The correct stance you should have is that like all activities, cycling has inherant dangers and risks and those should be fully understood and respected by cyclists and the pedestrians/road users they share the infrastructure with. Drivers should be taught to respect all road users. Cyclists likewise. Safety is everyone's responsibility.

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Re: helmets from Why wear black?

Postby BlueRider » 14 Feb 2020, 11:58am

horizon wrote:My personal view on this is that if you feel the need for a helmet then you shouldn't be riding a bicycle.


I feel exactly the opposite, however, neither opinion is relevent when it comes to the usefulness (or not) of a helmet when in a cycling accident.

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Re: helmets from Why wear black?

Postby mattheus » 14 Feb 2020, 12:17pm

BlueRider wrote:What you really mean to say, is that the wearing of PPE when cycling is not necessary and that the discontent is imparts is unjustified. You are insisting that because PPE causes discontent, that it should not be used.

This is a ridiculous notion.
Apply that to society in general and we would be back in victorian era with hospitals full of the dead and dying.



remind me what were you saying about the Strawman??

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Mick F
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Re: helmets from Why wear black?

Postby Mick F » 14 Feb 2020, 12:20pm

BlueRider wrote:
horizon wrote:My personal view on this is that if you feel the need for a helmet then you shouldn't be riding a bicycle.


I feel exactly the opposite, however, neither opinion is relevent when it comes to the usefulness (or not) of a helmet when in a cycling accident.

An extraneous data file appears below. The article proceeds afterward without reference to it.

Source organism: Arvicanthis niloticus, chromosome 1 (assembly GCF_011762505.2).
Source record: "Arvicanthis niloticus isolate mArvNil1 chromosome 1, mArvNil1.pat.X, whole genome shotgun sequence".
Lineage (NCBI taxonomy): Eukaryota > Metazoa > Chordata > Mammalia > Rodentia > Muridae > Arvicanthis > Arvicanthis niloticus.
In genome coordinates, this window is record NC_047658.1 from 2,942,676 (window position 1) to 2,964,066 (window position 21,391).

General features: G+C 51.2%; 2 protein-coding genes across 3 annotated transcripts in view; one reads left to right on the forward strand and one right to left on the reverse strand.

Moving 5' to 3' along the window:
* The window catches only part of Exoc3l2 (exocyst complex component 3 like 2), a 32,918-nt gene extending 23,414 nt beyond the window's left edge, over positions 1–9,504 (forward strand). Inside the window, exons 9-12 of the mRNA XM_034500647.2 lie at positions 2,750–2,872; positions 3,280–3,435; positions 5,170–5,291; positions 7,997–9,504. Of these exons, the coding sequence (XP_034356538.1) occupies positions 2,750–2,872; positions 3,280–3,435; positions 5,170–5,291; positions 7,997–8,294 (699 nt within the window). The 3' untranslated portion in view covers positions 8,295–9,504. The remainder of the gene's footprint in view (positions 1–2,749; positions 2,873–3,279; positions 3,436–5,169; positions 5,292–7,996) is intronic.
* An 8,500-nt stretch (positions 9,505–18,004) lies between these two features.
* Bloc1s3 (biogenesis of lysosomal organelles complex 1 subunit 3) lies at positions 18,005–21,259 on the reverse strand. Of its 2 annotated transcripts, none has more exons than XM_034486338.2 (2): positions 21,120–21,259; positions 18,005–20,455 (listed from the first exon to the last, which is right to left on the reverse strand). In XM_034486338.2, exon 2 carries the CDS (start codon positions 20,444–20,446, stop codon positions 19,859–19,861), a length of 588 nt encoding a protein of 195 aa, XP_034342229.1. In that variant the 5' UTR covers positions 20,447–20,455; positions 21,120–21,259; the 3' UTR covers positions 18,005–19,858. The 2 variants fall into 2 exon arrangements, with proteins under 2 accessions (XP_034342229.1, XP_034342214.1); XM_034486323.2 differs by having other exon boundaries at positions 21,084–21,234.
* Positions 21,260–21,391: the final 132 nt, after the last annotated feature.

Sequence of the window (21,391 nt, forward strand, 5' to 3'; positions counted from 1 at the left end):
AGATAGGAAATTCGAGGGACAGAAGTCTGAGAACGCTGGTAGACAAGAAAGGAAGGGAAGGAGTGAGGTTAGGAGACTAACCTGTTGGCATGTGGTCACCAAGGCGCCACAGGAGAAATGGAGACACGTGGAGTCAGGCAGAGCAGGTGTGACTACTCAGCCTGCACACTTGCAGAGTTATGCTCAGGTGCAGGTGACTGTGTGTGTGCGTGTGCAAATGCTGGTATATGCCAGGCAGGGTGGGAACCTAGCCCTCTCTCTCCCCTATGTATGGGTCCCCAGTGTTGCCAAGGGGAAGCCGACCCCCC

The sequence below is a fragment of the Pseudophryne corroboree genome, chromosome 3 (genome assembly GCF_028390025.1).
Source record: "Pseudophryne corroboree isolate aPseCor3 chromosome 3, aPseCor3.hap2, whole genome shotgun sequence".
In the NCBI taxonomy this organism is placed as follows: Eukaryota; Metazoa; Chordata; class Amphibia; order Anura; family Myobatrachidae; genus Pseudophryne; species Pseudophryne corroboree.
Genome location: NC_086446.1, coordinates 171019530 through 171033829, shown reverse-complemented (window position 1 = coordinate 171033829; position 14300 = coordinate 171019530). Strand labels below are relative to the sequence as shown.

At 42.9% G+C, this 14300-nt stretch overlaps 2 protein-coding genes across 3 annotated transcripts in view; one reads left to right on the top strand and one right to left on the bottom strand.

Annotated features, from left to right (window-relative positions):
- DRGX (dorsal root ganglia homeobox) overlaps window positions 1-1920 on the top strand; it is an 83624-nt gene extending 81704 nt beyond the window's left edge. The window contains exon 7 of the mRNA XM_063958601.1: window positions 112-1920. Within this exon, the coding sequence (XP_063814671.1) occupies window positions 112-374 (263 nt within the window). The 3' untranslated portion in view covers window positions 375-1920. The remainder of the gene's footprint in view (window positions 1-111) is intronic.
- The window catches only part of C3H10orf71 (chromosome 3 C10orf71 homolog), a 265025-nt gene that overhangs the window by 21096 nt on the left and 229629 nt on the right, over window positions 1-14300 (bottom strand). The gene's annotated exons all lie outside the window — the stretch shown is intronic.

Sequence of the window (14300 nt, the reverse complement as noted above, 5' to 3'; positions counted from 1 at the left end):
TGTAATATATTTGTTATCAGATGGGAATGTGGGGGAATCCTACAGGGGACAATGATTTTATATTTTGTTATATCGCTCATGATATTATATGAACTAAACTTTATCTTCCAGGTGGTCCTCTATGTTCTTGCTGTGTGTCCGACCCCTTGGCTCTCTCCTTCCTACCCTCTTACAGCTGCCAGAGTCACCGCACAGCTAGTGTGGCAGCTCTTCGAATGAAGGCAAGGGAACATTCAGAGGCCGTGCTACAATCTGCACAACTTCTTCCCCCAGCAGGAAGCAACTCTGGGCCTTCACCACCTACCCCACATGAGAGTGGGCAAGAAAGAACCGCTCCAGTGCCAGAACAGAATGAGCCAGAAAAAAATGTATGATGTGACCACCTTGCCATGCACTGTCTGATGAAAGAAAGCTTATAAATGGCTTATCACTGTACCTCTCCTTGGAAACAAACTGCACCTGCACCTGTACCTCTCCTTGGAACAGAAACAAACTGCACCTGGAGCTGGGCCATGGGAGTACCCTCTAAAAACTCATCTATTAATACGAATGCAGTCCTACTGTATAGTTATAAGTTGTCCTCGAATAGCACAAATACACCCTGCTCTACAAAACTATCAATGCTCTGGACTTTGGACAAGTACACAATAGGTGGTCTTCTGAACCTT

Neither opinion is relevant?

So you agree that your opinion isn't relevant.
Mick F. Cornwall

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Re: helmets from Why wear black?

Postby Vorpal » 14 Feb 2020, 12:48pm

BlueRider wrote:
This is a gross missunderstanding of cause and effect. You are throwing the baby out with the bathwater and this seems to be a common misconseption with the anti-helmet/hi vis lobby.
I don't understand what you mean by this. There is no scientifically discernible cause and effect between etiher hi viz or helmets and cyclists safety. There is some evidence that they negatively impact the behaviour of road users, but the relationship is not well understood. What is the cause & effect to which you refer? What is the baby that being thrown out with the bathwater?
BlueRider wrote:The secondary effects of wearing PPE whilst cycling (discontent) is not the fault of the PPE itself and discontent is not a valid reason for it not to be used. You either weigh up for yourself if wearing PPE for cycling is worth any personal cost to yourself and cycle, or not.
I'm not sure what you mean by discontent. There is some evidence that merely encouraging the use of helmets actually puts people off cycling. The theory is that is makes cycling seem more dangerous, but (again) the causes are not well understood. Those people who are put off cycling by the promotion of helmets have a *much* lower risk of dying if they cycle without helmets than if they do not get enough exercise.
BlueRider wrote:What you really mean to say, is that the wearing of PPE when cycling is not necessary and that the discontent is imparts is unjustified. You are insisting that because PPE causes discontent, that it should not be used.
...
The correct stance you should have is that like all activities, cycling has inherant dangers and risks and those should be fully understood and respected by cyclists and the pedestrians/road users they share the infrastructure with. Drivers should be taught to respect all road users. Cyclists likewise. Safety is everyone's responsibility.

Correct stance? Why do you get to decide what is the correct stance?

If it was rambling, we wouldn't be talking about the need to understand the inherent dangers and risks. Cycling should be no different. It carries a similar level of risk. People hardly even consider it for *driving* which kills thousands every year in Great Britain.